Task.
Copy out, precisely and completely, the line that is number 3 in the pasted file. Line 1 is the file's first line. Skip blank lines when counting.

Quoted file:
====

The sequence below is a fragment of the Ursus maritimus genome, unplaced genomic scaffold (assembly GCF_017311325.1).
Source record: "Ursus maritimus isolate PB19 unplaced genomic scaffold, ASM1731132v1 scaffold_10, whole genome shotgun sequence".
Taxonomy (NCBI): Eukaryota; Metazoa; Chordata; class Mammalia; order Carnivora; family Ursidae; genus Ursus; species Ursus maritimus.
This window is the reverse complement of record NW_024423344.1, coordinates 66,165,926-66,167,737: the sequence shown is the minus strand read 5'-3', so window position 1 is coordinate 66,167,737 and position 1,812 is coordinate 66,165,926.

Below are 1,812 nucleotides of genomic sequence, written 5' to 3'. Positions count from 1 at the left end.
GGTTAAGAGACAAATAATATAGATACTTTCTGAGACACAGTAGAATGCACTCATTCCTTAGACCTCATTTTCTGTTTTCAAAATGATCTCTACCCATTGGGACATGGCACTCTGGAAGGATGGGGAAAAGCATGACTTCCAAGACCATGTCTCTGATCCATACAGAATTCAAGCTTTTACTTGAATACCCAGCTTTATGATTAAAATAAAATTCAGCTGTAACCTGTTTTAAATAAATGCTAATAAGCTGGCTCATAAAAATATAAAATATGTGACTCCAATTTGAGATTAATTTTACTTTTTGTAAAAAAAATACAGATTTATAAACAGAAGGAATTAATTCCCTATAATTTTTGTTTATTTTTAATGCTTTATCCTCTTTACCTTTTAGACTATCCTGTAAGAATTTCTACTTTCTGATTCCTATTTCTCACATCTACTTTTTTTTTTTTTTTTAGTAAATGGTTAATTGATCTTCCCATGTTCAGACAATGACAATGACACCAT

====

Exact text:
Taxonomy (NCBI): Eukaryota; Metazoa; Chordata; class Mammalia; order Carnivora; family Ursidae; genus Ursus; species Ursus maritimus.